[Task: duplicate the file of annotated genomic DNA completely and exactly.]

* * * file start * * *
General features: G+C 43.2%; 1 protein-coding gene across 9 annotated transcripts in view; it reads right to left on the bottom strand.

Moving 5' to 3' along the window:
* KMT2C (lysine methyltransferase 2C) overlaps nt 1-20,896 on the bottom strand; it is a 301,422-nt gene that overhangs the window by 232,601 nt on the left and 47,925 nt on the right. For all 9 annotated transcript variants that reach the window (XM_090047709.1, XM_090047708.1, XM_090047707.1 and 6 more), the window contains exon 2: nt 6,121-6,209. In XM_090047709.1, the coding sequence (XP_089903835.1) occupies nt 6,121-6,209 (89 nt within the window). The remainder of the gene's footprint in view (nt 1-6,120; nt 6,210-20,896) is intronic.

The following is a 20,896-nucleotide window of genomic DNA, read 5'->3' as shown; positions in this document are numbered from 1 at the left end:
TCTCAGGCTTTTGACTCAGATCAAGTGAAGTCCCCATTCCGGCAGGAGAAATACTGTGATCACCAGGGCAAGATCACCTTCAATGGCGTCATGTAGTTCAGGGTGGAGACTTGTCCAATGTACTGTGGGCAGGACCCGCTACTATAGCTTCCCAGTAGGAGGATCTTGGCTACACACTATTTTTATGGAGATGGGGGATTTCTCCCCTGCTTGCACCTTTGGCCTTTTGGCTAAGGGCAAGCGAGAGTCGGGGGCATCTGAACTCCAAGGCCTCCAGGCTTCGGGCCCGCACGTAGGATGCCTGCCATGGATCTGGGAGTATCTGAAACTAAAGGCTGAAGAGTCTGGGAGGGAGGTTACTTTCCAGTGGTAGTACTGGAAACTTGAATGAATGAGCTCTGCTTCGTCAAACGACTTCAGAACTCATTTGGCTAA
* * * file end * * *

General features: G+C 43.2%; 1 protein-coding gene across 9 annotated transcripts in view; it reads right to left on the bottom strand.

Moving 5' to 3' along the window:
* KMT2C (lysine methyltransferase 2C) overlaps nt 1-20,896 on the bottom strand; it is a 301,422-nt gene that overhangs the window by 232,601 nt on the left and 47,925 nt on the right. For all 9 annotated transcript variants that reach the window (XM_090047709.1, XM_090047708.1, XM_090047707.1 and 6 more), the window contains exon 2: nt 6,121-6,209. In XM_090047709.1, the coding sequence (XP_089903835.1) occupies nt 6,121-6,209 (89 nt within the window). The remainder of the gene's footprint in view (nt 1-6,120; nt 6,210-20,896) is intronic.

The following is a 20,896-nucleotide window of genomic DNA, read 5'->3' as shown; positions in this document are numbered from 1 at the left end:
TCTCAGGCTTTTGACTCAGATCAAGTGAAGTCCCCATTCCGGCAGGAGAAATACTGTGATCACCAGGGCAAGATCACCTTCAATGGCGTCATGTAGTTCAGGGTGGAGACTTGTCCAATGTACTGTGGGCAGGACCCGCTACTATAGCTTCCCAGTAGGAGGATCTTGGCTACACACTATTTTTATGGAGATGGGGGATTTCTCCCCTGCTTGCACCTTTGGCCTTTTGGCTAAGGGCAAGCGAGAGTCGGGGGCATCTGAACTCCAAGGCCTCCAGGCTTCGGGCCCGCACGTAGGATGCCTGCCATGGATCTGGGAGTATCTGAAACTAAAGGCTGAAGAGTCTGGGAGGGAGGTTACTTTCCAGTGGTAGTACTGGAAACTTGAATGAATGAGCTCTGCTTCGTCAAACGACTTCAGAACTCATTTGGCTAA